"It is important not to raise false expectations and present the Big Society Bank as a financial panacea for the charity sector. Loans must be repaid!”
Social Enterprise Coalition chief executive, Peter Holbrook, commented: "This news is to be welcomed with open arms, especially in this financial climate. The Big Society Bank will help deliver a ‘triple bottom line’ of economic, social and environmental wealth in the UK. It could see the social enterprise community grow and strengthen its position. The capital will be in great demand and so the sooner it becomes available the better.”
Speaking on the detail Holbrook added: "It will be important that the Bank is run independently of government and of existing retailers or other intermediaries in the finance market. It should be established with a clear vision of what impact it expects to achieve in the short to medium term.
"Whoever owns and runs the Bank must have the relevant expertise and credentials in finance as well as in the social and environmental fields. They must representative the sector in its entirety.”
new economics foundation view
Though Tony Greenham, head of Business and Finance at nef (new economics foundation) was more scathing. He said: "The very fact that this pantomime has taken place shows that our banking system is not fit for purpose. Do the governments of other countries need to go cap in hand and plead with their banks to do their job?
"Why have no figures or commitments been given for net rather than gross lending by the banks? Gross lending will only boost the economy if it increases faster than loan repayments by borrowers – a net figure is far more meaningful.
"To what extent might some of the additional lending from the 5 banks (including Santander) simply displace lending from other banks?
"The government is still in denial over the real issue that the excessive pay within the banking system is a clear signal of non-competitive and poorly functioning markets where a small number of companies enjoy unmerited economic power. Government continues to dodge the issue of excessive bonuses in what has become a heavily subsidized industry.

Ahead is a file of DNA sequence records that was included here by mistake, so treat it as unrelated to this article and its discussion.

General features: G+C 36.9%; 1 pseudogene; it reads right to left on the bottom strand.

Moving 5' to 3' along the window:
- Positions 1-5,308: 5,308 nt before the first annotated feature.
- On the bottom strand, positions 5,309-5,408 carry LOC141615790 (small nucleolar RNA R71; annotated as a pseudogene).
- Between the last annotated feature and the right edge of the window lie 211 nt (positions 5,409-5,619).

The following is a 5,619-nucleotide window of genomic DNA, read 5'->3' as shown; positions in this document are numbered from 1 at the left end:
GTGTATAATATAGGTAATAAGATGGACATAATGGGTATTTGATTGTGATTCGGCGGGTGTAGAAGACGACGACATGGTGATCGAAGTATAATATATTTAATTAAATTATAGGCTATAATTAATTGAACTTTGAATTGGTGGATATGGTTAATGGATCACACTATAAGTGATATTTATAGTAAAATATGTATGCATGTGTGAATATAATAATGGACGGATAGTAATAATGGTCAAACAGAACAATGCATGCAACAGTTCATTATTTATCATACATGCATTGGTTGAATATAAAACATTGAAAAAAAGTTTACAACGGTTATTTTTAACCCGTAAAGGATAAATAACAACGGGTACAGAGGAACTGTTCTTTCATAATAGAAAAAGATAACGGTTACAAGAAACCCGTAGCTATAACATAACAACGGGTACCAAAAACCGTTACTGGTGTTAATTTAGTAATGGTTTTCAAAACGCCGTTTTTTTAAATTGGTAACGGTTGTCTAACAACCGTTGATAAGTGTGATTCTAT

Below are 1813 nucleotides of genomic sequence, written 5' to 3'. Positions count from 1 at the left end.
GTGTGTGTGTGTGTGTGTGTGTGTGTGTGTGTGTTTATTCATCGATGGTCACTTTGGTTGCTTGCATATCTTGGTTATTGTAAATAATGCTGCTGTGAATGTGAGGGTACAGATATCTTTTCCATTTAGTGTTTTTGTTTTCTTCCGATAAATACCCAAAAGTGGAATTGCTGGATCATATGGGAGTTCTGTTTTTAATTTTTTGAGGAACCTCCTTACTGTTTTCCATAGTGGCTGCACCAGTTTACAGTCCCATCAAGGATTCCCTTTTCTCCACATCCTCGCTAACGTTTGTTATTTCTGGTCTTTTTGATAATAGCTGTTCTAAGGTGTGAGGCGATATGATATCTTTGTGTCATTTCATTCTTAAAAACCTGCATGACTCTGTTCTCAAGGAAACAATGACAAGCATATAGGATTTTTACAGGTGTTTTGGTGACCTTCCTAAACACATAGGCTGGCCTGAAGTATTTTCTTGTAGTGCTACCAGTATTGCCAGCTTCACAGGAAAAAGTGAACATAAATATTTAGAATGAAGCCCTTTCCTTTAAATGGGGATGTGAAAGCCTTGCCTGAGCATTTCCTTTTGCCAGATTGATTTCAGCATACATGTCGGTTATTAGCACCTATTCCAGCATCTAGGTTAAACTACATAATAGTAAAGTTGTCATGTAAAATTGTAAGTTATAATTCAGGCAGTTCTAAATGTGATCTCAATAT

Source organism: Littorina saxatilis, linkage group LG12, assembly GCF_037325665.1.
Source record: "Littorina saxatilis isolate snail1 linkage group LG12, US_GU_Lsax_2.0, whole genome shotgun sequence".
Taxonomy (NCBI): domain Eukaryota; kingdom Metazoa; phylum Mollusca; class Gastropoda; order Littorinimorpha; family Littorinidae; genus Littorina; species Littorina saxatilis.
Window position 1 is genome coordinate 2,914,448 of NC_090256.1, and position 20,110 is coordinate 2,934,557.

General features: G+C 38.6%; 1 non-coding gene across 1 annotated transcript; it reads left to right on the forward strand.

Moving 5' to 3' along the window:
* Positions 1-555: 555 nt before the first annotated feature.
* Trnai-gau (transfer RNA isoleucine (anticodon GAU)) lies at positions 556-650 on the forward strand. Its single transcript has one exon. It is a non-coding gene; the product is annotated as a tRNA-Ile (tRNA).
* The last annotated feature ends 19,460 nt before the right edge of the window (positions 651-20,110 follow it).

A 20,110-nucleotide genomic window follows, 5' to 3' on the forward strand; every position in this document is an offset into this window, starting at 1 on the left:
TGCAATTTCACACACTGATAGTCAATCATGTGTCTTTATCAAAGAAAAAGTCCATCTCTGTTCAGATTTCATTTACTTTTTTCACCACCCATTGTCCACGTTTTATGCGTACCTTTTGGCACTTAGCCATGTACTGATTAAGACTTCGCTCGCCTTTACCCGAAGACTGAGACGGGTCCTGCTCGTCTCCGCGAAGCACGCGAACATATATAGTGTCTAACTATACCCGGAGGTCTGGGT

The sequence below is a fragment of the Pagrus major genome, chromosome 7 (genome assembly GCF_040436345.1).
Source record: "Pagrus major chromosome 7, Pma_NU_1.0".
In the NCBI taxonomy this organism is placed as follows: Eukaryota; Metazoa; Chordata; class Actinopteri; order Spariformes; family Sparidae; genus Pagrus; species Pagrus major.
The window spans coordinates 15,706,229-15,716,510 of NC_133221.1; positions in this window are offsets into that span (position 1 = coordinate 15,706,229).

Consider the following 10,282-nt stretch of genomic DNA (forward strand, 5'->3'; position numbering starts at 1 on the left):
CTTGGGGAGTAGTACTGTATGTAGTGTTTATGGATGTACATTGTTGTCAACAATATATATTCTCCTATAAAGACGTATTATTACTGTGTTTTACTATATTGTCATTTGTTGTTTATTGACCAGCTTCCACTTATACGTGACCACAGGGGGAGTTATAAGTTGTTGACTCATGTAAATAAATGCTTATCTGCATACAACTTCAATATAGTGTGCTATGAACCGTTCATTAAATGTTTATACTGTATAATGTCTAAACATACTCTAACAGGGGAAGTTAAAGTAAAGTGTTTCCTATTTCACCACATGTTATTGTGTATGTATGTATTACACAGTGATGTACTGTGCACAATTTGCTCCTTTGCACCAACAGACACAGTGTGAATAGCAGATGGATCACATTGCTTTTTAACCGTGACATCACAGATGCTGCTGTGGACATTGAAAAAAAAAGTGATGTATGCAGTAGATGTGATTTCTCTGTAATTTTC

"The UK economy needs and deserves a more diverse and resilient banking system, including banks that are much more focused on the vital job of supporting long-term business investment.
"A small number of giant banks, increasingly run by investment bankers focused on speculation in international markets, is not in the best interests of the economy or society.”
A new report, released today by Oxfam and the Centre for Migration Policy Research at Swansea University, paints a depressing picture of daily life for people seeking asylum in the UK.
Those who have been denied asylum, are appealing their cases and unable to return to their country of origin are living in social and legal limbo due to a scheme that has been purposely designed to discourage claimants. The majority of refused asylum seekers do not apply for support because they have little faith in the system. Many have had their cases refused because they have no access to legal advice or don’t speak English.
Nearly a third of asylum cases that have been refused are overturned on appeal, highlighting the poor quality of the decision making process itself. This harsh regime gives them the choice between returning to their own country, where they fear they may be persecuted, or living here in destitution. The report reveals that:
Many are living a hand-to-mouth existence, depending on the kindness of friends (usually other asylum seekers) to let them sleep on their floor or share a hot meal with them
They have nowhere to go, wandering streets for hours every day, in constant fear of being caught and deported
They are highly vulnerable to crime and various forms of exploitation
Many suffer from ill health as a result of having no accommodation, a poor diet and lack of access to healthcare
Some experience psychological and emotional repercussions of being destitute, when many are already dealing with traumatic pastsIn desperation, some have to resort to entering into abusive relationships or even taking up sex work to survive
Oxfam’s director of UK Poverty, Kate Wareing, said. "These are people who have made heartbreaking decisions to leave their families and flee their homes. They end up living as ghosts on the streets of Britain because of government policy and decision making that strips them of their rights and dignity.
"The current system is designed to make people feel as low as possible and sends out a message that those who are refused asylum are not even worthy of our compassion. It goes against any sense of our common decency.”
The research was conducted by a group of refugees and asylum seekers, many with personal experiences of destitution. The researchers spoke to 45 people over several months, all of whom were, or had been, asylum seekers. Many of the interviewees would not have been willing to take part if the research had involved contact with someone they did not know or trust.